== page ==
When Alberta’s Food Processing Division hosts workshops, the emphasis is on “work.” They do not take place on a university campus with verdant green spaces where academics sit and ponder the meaning of DNA, or in a richly appointed convention center with a cappuccino bar across from every washroom. They take place in Leduc, Alberta, at one of Canada’s largest industrial parks dedicated primarily to the oil and food sectors – mainstays of Alberta’s economy.

It’s a complex for working Albertans and the leading agricultural facilities in the park are the combined Food Processing Development Center and Agrivalue Processing Business Incubator.

But if you’re expecting the center to offer chandelier-lined auditoriums with a multiplex of audio-visual support systems, forget it. The facility is made up of dozens of concrete rooms, large and small, equipped with leading-edge processing equipment, laboratories, taste-testing facilities, a staff of professionals and on-site federal food inspectors with a beefed-up security system to ensure the privacy of processing companies. The companies that use the center are based primarily in Canada, but also travel there from the US, Europe, Asia and Latin America and range in size from the largest national and international firms to small, one-person startup operations.

Ken Gossen, director, says the center started out as a 30,000-sq.-ft. product development center that concentrated entirely on developing new products. However, it has since been expanded three times to accommodate companies that had developed a product and then wanted to test market the product, manufacture it, take it to the market, sell it and store their inventory at the facility.

“Several wanted to produce their product out of the facility for a period of time,” he says. “So we had to expand our coolers and freezers to accommodate that.

“Then we realized that companies were having a difficult time going from the test-marketing phase to actually running their own company,” he adds. “At the time in Alberta, we didn’t have a lot of co-packers and it’s very expensive to get into the food business.

“So, in 2007 we added the Agrivalue Processing Business Incubator where companies can graduate from the food processing development center side and move to the incubator and run their business out of the center for a period of three to five years,” he says.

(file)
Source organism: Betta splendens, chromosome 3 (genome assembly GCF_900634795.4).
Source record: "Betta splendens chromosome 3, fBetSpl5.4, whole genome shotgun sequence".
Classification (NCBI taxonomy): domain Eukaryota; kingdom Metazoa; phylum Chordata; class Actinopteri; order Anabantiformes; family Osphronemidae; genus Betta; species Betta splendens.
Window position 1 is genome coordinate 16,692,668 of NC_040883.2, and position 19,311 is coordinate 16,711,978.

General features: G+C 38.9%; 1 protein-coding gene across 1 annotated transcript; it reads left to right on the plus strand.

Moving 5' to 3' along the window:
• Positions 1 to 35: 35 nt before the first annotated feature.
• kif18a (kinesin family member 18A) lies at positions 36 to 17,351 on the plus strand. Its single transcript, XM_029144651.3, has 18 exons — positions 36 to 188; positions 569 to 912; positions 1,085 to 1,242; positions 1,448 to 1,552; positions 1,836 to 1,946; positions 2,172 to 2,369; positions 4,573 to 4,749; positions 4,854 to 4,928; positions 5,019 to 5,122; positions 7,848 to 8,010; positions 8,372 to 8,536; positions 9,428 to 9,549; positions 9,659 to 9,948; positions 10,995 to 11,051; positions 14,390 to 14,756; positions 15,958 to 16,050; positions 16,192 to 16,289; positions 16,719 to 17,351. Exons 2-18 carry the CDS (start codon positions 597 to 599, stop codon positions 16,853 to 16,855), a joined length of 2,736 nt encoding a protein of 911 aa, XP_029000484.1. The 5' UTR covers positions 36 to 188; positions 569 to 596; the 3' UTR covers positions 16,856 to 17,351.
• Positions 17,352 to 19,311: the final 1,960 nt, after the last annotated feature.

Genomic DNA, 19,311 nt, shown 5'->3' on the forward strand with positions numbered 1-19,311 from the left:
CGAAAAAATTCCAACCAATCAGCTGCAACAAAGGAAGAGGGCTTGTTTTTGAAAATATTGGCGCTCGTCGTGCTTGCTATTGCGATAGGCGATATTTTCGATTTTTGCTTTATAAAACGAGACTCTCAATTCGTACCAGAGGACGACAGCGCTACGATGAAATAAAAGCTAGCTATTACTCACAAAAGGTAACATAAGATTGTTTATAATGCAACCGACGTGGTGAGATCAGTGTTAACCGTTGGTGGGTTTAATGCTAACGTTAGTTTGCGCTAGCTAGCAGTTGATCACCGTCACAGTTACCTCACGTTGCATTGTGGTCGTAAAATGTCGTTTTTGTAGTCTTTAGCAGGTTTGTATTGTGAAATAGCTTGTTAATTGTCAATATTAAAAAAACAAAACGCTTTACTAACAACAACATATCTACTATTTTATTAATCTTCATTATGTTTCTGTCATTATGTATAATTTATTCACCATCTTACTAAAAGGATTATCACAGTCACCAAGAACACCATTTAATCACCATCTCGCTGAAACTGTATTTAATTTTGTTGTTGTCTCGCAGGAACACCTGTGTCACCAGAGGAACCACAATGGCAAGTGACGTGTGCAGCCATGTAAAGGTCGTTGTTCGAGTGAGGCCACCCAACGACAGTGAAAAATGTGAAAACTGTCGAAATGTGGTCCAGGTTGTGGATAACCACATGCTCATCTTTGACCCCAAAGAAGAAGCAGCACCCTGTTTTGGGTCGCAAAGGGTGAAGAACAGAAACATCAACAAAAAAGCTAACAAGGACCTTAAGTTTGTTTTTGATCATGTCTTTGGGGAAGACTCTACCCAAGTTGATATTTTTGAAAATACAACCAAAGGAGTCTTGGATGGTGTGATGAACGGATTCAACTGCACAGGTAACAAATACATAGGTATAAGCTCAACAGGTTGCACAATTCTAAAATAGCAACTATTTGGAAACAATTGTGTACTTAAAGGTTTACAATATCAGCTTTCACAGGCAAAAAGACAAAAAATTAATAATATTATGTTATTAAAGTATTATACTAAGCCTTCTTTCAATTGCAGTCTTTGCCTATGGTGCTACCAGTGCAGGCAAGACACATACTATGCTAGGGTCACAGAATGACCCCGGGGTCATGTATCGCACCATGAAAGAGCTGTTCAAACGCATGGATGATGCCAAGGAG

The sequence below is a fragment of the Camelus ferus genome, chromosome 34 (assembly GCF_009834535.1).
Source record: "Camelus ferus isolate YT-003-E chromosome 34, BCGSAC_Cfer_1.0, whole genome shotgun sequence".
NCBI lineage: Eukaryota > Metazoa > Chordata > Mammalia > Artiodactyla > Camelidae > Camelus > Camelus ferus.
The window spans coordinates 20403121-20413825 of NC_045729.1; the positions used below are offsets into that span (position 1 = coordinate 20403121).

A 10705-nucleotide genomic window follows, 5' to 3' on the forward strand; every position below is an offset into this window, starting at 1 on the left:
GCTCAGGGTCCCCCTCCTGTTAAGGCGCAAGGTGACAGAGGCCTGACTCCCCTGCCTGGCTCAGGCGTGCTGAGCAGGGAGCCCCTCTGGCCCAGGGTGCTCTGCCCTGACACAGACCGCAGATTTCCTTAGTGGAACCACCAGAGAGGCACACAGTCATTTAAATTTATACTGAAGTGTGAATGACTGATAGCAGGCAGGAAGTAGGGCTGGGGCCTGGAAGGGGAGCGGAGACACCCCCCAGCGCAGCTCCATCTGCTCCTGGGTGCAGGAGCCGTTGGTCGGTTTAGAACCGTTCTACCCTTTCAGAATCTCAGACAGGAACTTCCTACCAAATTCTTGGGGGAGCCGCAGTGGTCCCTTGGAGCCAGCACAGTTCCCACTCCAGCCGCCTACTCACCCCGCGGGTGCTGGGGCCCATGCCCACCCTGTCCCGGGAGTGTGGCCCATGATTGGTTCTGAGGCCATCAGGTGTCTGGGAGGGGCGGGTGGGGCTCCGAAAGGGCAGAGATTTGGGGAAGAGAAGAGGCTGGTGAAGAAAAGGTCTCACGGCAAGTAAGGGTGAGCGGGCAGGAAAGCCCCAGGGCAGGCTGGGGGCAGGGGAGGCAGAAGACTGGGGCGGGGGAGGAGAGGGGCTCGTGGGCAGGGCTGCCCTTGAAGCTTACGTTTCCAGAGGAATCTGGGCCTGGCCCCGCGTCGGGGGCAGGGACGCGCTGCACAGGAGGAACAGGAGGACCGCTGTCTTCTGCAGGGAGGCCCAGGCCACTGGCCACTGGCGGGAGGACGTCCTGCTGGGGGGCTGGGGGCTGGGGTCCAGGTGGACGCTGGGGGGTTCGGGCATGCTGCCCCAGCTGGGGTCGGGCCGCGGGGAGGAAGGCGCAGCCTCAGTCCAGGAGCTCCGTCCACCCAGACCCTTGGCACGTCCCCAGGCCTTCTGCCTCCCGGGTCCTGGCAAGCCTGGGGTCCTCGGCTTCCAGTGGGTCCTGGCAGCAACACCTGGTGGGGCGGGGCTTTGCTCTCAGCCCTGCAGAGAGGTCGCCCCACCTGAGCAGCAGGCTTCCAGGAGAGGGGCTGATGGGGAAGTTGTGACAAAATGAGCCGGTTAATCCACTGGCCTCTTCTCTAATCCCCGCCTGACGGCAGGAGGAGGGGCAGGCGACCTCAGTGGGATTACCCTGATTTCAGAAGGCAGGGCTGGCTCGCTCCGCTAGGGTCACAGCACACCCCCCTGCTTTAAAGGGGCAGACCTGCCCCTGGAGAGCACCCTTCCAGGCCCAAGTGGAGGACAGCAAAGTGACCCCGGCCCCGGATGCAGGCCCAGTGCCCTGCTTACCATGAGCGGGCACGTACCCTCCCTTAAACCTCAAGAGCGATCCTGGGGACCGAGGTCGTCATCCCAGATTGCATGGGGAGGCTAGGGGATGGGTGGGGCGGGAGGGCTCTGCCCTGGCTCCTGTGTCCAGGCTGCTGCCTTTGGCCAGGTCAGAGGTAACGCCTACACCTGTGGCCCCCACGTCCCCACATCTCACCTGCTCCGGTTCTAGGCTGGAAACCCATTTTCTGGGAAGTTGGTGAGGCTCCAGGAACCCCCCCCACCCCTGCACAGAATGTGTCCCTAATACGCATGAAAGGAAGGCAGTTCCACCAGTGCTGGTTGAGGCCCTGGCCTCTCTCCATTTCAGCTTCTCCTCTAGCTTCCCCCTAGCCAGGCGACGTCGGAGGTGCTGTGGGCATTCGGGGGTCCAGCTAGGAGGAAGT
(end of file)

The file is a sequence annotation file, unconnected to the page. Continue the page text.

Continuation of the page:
Gord DeJong, technical operations manager at the center, has nothing but praise for the people who launched the facility. “People that have been in place here over the past 30 years have done a marvelous job of growing the business and proving themselves to industry. We have a lot of success stories,” he says. “It takes a lot of work to make that happen and it comes down to building a reputation for yourself.

“If you’re going to work with industry, you have to work the way industry works,” he adds. The center is a multi-tenant facility with a wide variety of sensitive processing projects actively underway simultaneously.

“Confidentiality comes up on a regular basis,” he says. “And, it’s something we have to work very hard at managing. If we can’t manage that, and don’t manage that, we’re going to lose the trust of our clients…and we can’t afford that.”

DeJong describes the facility as a part of the industry that is “incubating business and helping companies start new business, whether it’s an existing company or a new company. We will help them do that from start to finish at a reduced risk,” he says.

“You can start off with trying to get your first order here or, you can be on the other end where you’ve already done all the R&D work yourself and you just need a facility to get up and running – maybe you’ve got an order but don’t have the funds to go out and build a facility,” he adds. “In that situation they can move into the incubator and within two months they can be shipping product.

“Or, if they have an idea and they need help developing that idea, we can do that and help them get their first sale,” he says. “Following that step they may start through the pilot plant, then graduate from the pilot plant over to the incubator and perhaps move into their own facility if that’s what it takes.”

Suppliers buy in

Tom Kittle, president of Lake Forest, Ill.-based Handtmann Inc., has been involved with the center for about a year.